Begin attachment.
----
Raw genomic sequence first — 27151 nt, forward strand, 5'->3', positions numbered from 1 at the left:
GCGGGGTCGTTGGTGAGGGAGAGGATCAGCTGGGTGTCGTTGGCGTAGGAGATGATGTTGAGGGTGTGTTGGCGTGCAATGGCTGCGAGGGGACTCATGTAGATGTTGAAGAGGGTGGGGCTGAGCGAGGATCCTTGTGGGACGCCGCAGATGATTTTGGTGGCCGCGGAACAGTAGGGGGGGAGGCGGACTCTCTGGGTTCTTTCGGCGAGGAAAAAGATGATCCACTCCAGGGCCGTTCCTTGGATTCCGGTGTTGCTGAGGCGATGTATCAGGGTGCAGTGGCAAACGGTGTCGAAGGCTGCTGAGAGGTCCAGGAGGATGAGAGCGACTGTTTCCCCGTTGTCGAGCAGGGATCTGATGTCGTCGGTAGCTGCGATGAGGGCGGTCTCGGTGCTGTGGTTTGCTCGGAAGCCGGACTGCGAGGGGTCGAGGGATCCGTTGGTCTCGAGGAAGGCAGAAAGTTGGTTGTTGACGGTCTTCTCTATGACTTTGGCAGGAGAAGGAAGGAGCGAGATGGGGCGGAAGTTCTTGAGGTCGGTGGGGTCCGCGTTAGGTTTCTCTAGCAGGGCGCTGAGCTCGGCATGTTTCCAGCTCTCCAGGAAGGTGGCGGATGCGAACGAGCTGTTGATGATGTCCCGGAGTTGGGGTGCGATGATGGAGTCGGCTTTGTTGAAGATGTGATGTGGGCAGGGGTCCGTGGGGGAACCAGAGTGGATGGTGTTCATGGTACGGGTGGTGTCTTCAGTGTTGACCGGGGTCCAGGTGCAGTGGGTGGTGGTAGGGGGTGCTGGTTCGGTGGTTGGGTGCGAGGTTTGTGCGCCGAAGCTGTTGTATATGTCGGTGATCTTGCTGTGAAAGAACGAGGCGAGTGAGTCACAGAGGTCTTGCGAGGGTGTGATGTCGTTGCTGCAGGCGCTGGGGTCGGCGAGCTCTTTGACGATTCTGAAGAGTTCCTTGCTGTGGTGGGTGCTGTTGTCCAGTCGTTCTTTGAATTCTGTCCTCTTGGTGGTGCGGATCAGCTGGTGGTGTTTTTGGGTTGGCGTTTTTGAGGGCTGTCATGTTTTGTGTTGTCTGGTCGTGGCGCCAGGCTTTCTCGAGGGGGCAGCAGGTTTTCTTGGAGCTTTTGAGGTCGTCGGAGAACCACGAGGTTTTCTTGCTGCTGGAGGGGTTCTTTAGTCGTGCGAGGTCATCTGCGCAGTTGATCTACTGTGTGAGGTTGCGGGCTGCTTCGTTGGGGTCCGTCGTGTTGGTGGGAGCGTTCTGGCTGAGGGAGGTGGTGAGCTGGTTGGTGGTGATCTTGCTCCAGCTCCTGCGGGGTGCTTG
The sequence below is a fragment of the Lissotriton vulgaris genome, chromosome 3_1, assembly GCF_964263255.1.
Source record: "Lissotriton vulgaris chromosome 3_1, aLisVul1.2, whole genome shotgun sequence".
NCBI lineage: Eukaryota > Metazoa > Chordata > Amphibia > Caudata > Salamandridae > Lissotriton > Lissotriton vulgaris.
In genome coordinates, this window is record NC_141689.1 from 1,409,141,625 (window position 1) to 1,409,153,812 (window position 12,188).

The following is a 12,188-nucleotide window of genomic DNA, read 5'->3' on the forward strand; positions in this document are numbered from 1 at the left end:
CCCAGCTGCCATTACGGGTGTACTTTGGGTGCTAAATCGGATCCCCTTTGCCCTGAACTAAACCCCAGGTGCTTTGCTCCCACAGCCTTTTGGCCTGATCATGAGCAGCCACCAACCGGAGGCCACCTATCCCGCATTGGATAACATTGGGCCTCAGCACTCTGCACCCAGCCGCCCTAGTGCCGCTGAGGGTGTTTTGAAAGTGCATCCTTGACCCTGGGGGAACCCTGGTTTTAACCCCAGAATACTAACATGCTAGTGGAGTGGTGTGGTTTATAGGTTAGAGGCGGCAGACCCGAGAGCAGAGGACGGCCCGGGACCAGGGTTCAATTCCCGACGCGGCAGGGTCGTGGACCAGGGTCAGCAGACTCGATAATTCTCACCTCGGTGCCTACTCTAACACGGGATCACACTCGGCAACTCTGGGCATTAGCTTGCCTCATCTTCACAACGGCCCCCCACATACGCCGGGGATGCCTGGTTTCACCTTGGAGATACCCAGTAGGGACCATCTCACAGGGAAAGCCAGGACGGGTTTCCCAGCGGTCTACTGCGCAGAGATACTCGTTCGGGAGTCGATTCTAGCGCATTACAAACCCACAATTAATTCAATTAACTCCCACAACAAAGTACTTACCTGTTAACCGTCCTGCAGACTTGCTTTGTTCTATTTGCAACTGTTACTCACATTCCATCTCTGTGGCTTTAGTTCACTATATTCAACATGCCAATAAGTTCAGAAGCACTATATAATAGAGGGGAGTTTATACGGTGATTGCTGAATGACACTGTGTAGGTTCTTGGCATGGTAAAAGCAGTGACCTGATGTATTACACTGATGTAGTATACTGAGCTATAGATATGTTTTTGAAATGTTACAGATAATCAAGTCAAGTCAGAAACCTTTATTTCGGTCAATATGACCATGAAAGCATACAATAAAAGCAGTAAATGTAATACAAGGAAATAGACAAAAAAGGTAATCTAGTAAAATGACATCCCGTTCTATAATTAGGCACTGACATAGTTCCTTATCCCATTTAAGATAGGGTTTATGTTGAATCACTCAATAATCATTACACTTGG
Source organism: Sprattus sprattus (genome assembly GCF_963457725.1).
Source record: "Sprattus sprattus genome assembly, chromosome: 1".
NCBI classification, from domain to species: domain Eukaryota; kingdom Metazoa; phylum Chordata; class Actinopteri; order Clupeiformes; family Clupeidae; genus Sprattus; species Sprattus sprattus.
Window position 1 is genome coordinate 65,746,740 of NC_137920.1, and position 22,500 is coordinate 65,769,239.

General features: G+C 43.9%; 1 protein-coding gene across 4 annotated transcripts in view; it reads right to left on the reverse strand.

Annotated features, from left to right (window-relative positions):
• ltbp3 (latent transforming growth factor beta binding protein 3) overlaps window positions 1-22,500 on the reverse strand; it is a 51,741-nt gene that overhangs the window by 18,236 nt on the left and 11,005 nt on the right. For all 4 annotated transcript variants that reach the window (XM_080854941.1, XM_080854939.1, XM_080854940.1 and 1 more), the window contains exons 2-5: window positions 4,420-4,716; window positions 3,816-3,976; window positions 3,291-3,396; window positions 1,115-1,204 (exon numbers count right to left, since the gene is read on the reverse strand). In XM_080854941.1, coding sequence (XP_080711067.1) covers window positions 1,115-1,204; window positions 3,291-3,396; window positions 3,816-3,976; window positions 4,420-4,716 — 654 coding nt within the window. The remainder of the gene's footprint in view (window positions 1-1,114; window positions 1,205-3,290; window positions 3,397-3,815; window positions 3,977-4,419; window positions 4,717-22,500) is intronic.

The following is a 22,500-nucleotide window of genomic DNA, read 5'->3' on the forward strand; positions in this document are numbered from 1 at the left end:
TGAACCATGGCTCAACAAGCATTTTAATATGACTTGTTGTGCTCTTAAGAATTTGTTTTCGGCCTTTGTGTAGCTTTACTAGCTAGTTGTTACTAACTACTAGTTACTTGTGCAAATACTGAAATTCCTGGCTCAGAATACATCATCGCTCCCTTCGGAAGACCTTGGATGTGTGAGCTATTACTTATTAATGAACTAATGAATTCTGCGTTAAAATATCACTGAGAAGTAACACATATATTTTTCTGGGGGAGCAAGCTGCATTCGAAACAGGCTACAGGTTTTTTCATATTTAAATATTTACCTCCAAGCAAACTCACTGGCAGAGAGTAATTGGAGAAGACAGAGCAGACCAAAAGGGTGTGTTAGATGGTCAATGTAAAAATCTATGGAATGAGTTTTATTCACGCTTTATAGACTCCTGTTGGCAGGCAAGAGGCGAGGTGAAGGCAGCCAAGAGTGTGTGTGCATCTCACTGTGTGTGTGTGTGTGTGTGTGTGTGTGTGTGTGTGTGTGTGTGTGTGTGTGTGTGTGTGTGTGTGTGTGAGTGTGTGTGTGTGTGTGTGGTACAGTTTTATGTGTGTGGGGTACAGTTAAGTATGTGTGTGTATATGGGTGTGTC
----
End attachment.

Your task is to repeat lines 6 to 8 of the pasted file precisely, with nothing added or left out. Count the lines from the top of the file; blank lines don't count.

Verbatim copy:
In genome coordinates, this window is record NC_141689.1 from 1,409,141,625 (window position 1) to 1,409,153,812 (window position 12,188).

The following is a 12,188-nucleotide window of genomic DNA, read 5'->3' on the forward strand; positions in this document are numbered from 1 at the left end:
CCCAGCTGCCATTACGGGTGTACTTTGGGTGCTAAATCGGATCCCCTTTGCCCTGAACTAAACCCCAGGTGCTTTGCTCCCACAGCCTTTTGGCCTGATCATGAGCAGCCACCAACCGGAGGCCACCTATCCCGCATTGGATAACATTGGGCCTCAGCACTCTGCACCCAGCCGCCCTAGTGCCGCTGAGGGTGTTTTGAAAGTGCATCCTTGACCCTGGGGGAACCCTGGTTTTAACCCCAGAATACTAACATGCTAGTGGAGTGGTGTGGTTTATAGGTTAGAGGCGGCAGACCCGAGAGCAGAGGACGGCCCGGGACCAGGGTTCAATTCCCGACGCGGCAGGGTCGTGGACCAGGGTCAGCAGACTCGATAATTCTCACCTCGGTGCCTACTCTAACACGGGATCACACTCGGCAACTCTGGGCATTAGCTTGCCTCATCTTCACAACGGCCCCCCACATACGCCGGGGATGCCTGGTTTCACCTTGGAGATACCCAGTAGGGACCATCTCACAGGGAAAGCCAGGACGGGTTTCCCAGCGGTCTACTGCGCAGAGATACTCGTTCGGGAGTCGATTCTAGCGCATTACAAACCCACAATTAATTCAATTAACTCCCACAACAAAGTACTTACCTGTTAACCGTCCTGCAGACTTGCTTTGTTCTATTTGCAACTGTTACTCACATTCCATCTCTGTGGCTTTAGTTCACTATATTCAACATGCCAATAAGTTCAGAAGCACTATATAATAGAGGGGAGTTTATACGGTGATTGCTGAATGACACTGTGTAGGTTCTTGGCATGGTAAAAGCAGTGACCTGATGTATTACACTGATGTAGTATACTGAGCTATAGATATGTTTTTGAAATGTTACAGATAATCAAGTCAAGTCAGAAACCTTTATTTCGGTCAATATGACCATGAAAGCATACAATAAAAGCAGTAAATGTAATACAAGGAAATAGACAAAAAAGGTAATCTAGTAAAATGACATCCCGTTCTATAATTAGGCACTGACATAGTTCCTTATCCCATTTAAGATAGGGTTTATGTTGAATCACTCAATAATCATTACACTTGG